Citigroup: From Riches to Rags in Hungary


 “Citi’s global consumer banking business took the hardest hit on Wednesday, with the bank saying it will eliminate 6,200 positions and close 84 branches worldwide, including in Brazil, Hungary and South Korea, with 44 closings in the United States.”

—The  New York Times, December 6, 2012

Chain Bridge — Budapest

The Hungary closings evoked some vivid memories of Budapest, and recognition of Citi’s decline.

I happened to be in Budapest in 1995 when, with stunning opulence, Citi opened its consumer bank office. It had been only six years since the historic  Communist downfall in Hungary.

Although I was a Citi employee, I had no official role in the consumer bank grand opening.  I was in town for the Association of Corporate Travel Executives (ACTE) International Conference. I was the VP of Corporate Affairs for Diners Club International, a Travel and Entertainment charge card which Citi had acquired, and was representing the Diners Club brand at the Conference which attracted buyers and sellers of international business travel products and services.

My wife, Sharon, and I were heading to a Conference event when we grabbed an elevator in the host hotel. Inside the elevator was Victor Menezes, the CFO for Citi. Although I had met him once in a reception line in New York, he didn’t recognize me. I re-introduced myself and introduced Sharon to him.

“I report to Bob Rosseau (then the Chairman of Diners Club International) and write the monthly Diners Club International business letter to you,” I told Menezes.

He nodded…and smiled.  “Diners Club is our only business that includes drawings in its monthly letter.”

He was referring to the cartoons we cut and pasted on the first page of the report to illustrate an operating condition, a frustration, an opportunity, or just a gag about something relevant from the month’s activity.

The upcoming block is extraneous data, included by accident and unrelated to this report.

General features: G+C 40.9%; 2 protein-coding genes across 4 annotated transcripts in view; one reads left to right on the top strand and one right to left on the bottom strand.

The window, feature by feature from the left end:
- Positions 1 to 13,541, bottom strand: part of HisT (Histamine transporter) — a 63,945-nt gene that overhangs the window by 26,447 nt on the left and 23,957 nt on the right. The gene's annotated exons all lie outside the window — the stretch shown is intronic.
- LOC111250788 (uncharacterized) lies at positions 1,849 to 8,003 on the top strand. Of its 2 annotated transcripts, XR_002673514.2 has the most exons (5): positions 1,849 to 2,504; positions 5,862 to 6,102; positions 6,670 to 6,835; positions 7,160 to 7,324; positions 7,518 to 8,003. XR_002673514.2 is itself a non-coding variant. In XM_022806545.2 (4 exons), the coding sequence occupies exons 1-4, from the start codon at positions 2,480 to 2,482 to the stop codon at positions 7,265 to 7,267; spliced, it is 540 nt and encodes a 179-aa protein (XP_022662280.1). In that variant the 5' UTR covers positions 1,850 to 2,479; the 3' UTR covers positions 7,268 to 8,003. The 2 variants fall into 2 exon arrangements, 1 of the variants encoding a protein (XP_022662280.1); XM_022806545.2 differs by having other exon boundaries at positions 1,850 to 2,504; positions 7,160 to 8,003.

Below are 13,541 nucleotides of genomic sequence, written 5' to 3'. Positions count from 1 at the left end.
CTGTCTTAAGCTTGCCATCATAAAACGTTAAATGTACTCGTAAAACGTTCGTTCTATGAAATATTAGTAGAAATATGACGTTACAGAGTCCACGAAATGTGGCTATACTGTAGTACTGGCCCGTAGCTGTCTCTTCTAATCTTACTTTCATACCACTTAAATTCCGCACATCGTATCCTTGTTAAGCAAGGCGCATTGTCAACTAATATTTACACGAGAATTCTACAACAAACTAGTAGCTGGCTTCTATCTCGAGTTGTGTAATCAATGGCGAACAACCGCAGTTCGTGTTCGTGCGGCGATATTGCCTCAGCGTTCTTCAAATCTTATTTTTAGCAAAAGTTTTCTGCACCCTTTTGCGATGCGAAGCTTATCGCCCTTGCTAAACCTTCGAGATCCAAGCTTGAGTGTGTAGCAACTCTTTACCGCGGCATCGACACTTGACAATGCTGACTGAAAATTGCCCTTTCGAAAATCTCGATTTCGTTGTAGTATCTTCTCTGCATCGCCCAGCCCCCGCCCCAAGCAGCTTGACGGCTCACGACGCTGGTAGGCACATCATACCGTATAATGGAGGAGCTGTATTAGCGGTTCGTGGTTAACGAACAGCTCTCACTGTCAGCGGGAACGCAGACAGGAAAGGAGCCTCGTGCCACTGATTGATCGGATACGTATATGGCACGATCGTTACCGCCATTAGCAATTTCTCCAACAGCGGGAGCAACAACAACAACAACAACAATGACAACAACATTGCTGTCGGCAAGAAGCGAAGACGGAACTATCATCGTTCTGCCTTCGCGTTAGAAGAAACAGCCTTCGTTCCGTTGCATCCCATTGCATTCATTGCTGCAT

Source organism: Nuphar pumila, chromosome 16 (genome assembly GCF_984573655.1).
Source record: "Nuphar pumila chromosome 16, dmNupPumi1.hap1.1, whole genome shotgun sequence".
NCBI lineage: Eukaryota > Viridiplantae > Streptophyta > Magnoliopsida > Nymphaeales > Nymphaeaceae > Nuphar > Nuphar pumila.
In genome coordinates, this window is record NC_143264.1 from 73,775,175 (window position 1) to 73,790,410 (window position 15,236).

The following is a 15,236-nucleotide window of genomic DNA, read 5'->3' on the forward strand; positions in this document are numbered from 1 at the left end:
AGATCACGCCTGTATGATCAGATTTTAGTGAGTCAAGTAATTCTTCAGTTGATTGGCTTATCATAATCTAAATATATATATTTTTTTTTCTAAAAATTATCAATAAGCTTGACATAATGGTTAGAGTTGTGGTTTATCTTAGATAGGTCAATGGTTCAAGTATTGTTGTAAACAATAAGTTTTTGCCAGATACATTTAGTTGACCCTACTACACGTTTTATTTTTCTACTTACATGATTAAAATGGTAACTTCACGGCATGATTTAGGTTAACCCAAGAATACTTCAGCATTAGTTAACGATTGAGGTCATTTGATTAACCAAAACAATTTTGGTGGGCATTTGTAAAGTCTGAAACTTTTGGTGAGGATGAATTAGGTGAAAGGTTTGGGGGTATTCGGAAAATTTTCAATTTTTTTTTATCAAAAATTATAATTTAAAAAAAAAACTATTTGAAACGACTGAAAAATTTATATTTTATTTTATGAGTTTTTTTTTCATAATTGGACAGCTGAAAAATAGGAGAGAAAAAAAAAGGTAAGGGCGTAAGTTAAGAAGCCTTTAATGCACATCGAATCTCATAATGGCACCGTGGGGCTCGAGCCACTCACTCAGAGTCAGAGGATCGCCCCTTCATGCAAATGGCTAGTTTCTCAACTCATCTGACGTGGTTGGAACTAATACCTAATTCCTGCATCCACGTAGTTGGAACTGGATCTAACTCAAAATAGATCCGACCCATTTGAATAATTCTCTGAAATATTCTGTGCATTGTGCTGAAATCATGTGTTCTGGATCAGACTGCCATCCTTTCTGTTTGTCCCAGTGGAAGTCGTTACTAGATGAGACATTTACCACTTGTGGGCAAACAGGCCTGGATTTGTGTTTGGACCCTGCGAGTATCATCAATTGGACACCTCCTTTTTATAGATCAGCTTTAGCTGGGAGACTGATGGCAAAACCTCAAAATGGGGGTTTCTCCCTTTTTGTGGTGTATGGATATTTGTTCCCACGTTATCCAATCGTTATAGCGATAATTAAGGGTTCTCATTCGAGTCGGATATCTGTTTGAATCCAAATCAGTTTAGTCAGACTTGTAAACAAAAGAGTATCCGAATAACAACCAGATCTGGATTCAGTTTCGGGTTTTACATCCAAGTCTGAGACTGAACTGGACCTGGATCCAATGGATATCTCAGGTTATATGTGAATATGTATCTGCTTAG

He asked me if I was in Budapest for the consumer bank office opening. I told him no and briefed him on the ACTE conference.

By the time we reached the lobby, Menezes had invited Sharon and me to the consumer bank grand opening ceremonies that were scheduled for the next evening. “I hope you two will come. It will be a festive occasion,” he said.

We showed the next day up at Vorosmarty Square, home of some of the priciest real estate in town.  A huge Citi-branded party tent dominated the center of the stylish square, fronting the sparkling new Citi consumer branch. Once past security, guests were handed a cocktail made of blue Curacao. It matched, with Pantone® accuracy, the exact PMS hue of Citibank blue.

The President of Hungary Was There

Árpád Göncz, the president of Hungary. and other dignitaries were introduced. Menezes made welcoming remarks, pausing after every phrase for the Hungarian translation.

Then Menezes invited President Göncz to have the honor of being the first Hungarian to use the Citi-ATM on the exterior of the new branch.

Göncz looked excited as he, Menezes, a branch manager, the translator and a bunch of media moved to the ATM. The manager helped Göncz insert the card, key the PIN and amount. An exuberant Göncz then turned happily to the throng, waving a fistful of Hungarian Forints over his head, and said something in Hungarian. The translator had the microphone. “I milked the wall! I milked the wall!” was the inelegant English translation.

So Was Sir Georg Solti

We had a customer dinner that night and had to miss a VIP concert. Citi had brought in Budapest-born Sir Georg Solti, once the famed conductor and musical director of the Chicago Symphony and others, to be the guest conductor of the Budapest Philharmonic Orchestra for a special performance. I regret not going, because Solti died just two years later.

Walking back to the hotel after the ceremonies, we struck up a conversation with another American who had been at the grand opening. It turned out he was one of the pilots who had flown Menezes and some staff over in a Citi private jet.

“Doing anything special tonight?” I asked.

“Nope,” he replied. “We’re heading back to New York early tomorrow and I need the rest.”

 

 

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  • I still remember the president’s translated remarks: “I milked the wall! I milked the wall!”

  • Tess

    What do you think went wrong after that extravagant opening ceremony ? What does the future hold for Citi?

    • What happened after the opening? Shifting markets, re-allocation of corporate resources, the ease of shutting down labor-intensive low volume retail banking operations.

      The future? Citi, like other global money center banks, create markets. They look to maximize return on investment. No organization’s future is guaranteed, but a newly re-organized, leaner, hopefully smarter Citi will survive.

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